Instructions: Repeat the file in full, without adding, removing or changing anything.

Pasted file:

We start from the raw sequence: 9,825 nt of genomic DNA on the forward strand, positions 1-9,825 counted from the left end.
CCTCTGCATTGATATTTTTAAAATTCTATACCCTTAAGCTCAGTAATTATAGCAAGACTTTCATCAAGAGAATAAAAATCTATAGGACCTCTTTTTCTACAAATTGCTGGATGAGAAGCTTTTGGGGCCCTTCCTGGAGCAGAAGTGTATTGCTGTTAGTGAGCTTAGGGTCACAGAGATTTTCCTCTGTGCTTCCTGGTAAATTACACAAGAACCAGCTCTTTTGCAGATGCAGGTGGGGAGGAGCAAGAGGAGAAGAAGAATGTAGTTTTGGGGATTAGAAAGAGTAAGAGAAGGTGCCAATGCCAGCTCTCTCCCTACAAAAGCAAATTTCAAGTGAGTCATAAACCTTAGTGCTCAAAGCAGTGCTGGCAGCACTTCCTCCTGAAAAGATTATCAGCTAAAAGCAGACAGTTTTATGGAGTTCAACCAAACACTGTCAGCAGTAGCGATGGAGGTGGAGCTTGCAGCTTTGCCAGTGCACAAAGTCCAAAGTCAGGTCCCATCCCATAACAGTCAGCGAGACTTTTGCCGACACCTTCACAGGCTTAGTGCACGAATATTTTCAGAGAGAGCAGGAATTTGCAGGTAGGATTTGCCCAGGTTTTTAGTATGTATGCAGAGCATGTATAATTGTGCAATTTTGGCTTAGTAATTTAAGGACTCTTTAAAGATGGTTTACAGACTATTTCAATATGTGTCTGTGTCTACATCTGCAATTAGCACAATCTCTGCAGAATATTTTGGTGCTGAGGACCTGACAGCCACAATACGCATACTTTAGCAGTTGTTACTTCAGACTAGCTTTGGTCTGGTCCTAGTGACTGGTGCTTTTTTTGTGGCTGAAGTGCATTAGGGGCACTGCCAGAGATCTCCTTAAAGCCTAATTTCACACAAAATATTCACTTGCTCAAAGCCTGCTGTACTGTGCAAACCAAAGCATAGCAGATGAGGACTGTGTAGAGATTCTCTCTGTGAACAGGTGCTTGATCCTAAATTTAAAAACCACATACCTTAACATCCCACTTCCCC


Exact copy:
We start from the raw sequence: 9,825 nt of genomic DNA on the forward strand, positions 1-9,825 counted from the left end.
CCTCTGCATTGATATTTTTAAAATTCTATACCCTTAAGCTCAGTAATTATAGCAAGACTTTCATCAAGAGAATAAAAATCTATAGGACCTCTTTTTCTACAAATTGCTGGATGAGAAGCTTTTGGGGCCCTTCCTGGAGCAGAAGTGTATTGCTGTTAGTGAGCTTAGGGTCACAGAGATTTTCCTCTGTGCTTCCTGGTAAATTACACAAGAACCAGCTCTTTTGCAGATGCAGGTGGGGAGGAGCAAGAGGAGAAGAAGAATGTAGTTTTGGGGATTAGAAAGAGTAAGAGAAGGTGCCAATGCCAGCTCTCTCCCTACAAAAGCAAATTTCAAGTGAGTCATAAACCTTAGTGCTCAAAGCAGTGCTGGCAGCACTTCCTCCTGAAAAGATTATCAGCTAAAAGCAGACAGTTTTATGGAGTTCAACCAAACACTGTCAGCAGTAGCGATGGAGGTGGAGCTTGCAGCTTTGCCAGTGCACAAAGTCCAAAGTCAGGTCCCATCCCATAACAGTCAGCGAGACTTTTGCCGACACCTTCACAGGCTTAGTGCACGAATATTTTCAGAGAGAGCAGGAATTTGCAGGTAGGATTTGCCCAGGTTTTTAGTATGTATGCAGAGCATGTATAATTGTGCAATTTTGGCTTAGTAATTTAAGGACTCTTTAAAGATGGTTTACAGACTATTTCAATATGTGTCTGTGTCTACATCTGCAATTAGCACAATCTCTGCAGAATATTTTGGTGCTGAGGACCTGACAGCCACAATACGCATACTTTAGCAGTTGTTACTTCAGACTAGCTTTGGTCTGGTCCTAGTGACTGGTGCTTTTTTTGTGGCTGAAGTGCATTAGGGGCACTGCCAGAGATCTCCTTAAAGCCTAATTTCACACAAAATATTCACTTGCTCAAAGCCTGCTGTACTGTGCAAACCAAAGCATAGCAGATGAGGACTGTGTAGAGATTCTCTCTGTGAACAGGTGCTTGATCCTAAATTTAAAAACCACATACCTTAACATCCCACTTCCCC